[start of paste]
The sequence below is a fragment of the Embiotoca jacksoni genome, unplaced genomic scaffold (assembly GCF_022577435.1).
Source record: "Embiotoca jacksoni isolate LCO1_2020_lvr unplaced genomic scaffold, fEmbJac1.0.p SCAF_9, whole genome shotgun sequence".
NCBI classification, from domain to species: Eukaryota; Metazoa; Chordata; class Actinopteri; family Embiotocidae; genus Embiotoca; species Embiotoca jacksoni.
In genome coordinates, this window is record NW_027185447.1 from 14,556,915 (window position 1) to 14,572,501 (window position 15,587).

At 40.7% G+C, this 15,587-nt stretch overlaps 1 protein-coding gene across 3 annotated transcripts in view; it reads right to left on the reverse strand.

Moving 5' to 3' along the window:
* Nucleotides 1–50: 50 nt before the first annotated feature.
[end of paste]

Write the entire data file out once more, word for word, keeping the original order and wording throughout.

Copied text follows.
The sequence below is a fragment of the Embiotoca jacksoni genome, unplaced genomic scaffold (assembly GCF_022577435.1).
Source record: "Embiotoca jacksoni isolate LCO1_2020_lvr unplaced genomic scaffold, fEmbJac1.0.p SCAF_9, whole genome shotgun sequence".
NCBI classification, from domain to species: Eukaryota; Metazoa; Chordata; class Actinopteri; family Embiotocidae; genus Embiotoca; species Embiotoca jacksoni.
In genome coordinates, this window is record NW_027185447.1 from 14,556,915 (window position 1) to 14,572,501 (window position 15,587).

At 40.7% G+C, this 15,587-nt stretch overlaps 1 protein-coding gene across 3 annotated transcripts in view; it reads right to left on the reverse strand.

Moving 5' to 3' along the window:
* Nucleotides 1–50: 50 nt before the first annotated feature.